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    you guys, didn’t you know pp is the lenscrafters of abortions.

    in more sane thoughts: you know that whole “silent majority” thing? i think i’ve discovered it. my parents and their friends in ohio are all secretly social liberals who just don’t care about politics because it doesn’t directly affect them. i’m constantly torn between being happy that there are so many rational people and wanting to scream because they’re not using their (sizeable) voice. thanks for the info carmen!

  10. Pingback: This week in the War on Women – Daily Kos | Trends Medical News Magazine

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    A new Kansas state regulation might shutter the family planning industry in-state. The Associated Press states the State Rules and Regulations Board unanimously approved abortion restrictions that will bring KS that much nearer to becoming the first state in the nation without a single abortion company. Enforcement of the Kansas’ new abortion rules by the Department of Health and Environment can begin Friday. I found this here: New Kansas abortion rules will usurp the right to choose

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    I love how the second I clicked ‘play’ on the Heartbeat Bill video, a car alarm went off right under my window, blocking out all of the sound. I think it’s a sign.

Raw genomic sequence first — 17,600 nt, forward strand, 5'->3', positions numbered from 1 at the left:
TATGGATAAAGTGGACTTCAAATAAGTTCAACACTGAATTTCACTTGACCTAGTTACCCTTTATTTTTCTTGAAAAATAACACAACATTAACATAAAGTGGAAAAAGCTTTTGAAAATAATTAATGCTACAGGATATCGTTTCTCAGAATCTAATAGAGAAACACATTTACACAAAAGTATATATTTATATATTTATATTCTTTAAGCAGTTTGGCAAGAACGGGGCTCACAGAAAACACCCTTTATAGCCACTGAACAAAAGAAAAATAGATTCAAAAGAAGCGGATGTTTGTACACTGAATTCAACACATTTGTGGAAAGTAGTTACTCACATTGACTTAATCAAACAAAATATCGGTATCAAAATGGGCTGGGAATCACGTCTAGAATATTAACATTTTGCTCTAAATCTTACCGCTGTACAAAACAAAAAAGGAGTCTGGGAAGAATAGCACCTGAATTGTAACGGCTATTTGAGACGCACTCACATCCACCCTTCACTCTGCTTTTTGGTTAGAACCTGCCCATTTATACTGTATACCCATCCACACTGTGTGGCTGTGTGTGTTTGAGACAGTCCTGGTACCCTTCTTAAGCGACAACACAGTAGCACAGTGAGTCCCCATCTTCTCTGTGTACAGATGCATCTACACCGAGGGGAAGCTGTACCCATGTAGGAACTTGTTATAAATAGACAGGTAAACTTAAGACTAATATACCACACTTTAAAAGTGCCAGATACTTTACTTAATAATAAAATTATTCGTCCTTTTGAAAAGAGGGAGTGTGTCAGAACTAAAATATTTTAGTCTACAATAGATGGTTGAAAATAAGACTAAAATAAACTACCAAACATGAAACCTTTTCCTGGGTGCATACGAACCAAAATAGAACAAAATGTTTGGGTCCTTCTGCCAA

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    Thank you, Thank You, THANK YOU, Carmen.

    I live in British Columbia and am so grateful that if I needed an abortion I would be able to get one – AND that there would be no protesters in front of the clinic or hospital (b/c of a law preventing them from harassing clinic clients and employees).

    I am so so so horrified by all these terrible, hateful laws; I am thankful that there are folks like you and websites like AS willing to write about and publish the truth about this quickly worsening situation.

    And I just wanted to add to your excellent post, that some queer women have sex with men (for many reasons, including that they really enjoy it), which could then result in pregnancy. And that some men can get pregnant, and that sometimes sex with a woman could result in pregnancy, if these men and women, respectively, happened to be trans (and/or trans*) and quite a few other conditions were met.

    Thank you again, Carmen. You are a rock-star.

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    PS – word in politics is that another parental notification measure is going to be on the ballot in 2012 in California, even though it’s already been defeated three times here.

    Why then? To draw out more conservative voters to the polls come election day.

  15. Pingback: Rick Santorum: Rape Victims Should 'Make The Best Out Of A Bad Situation' - Page 2 - US Message Board - Political Discussion Forum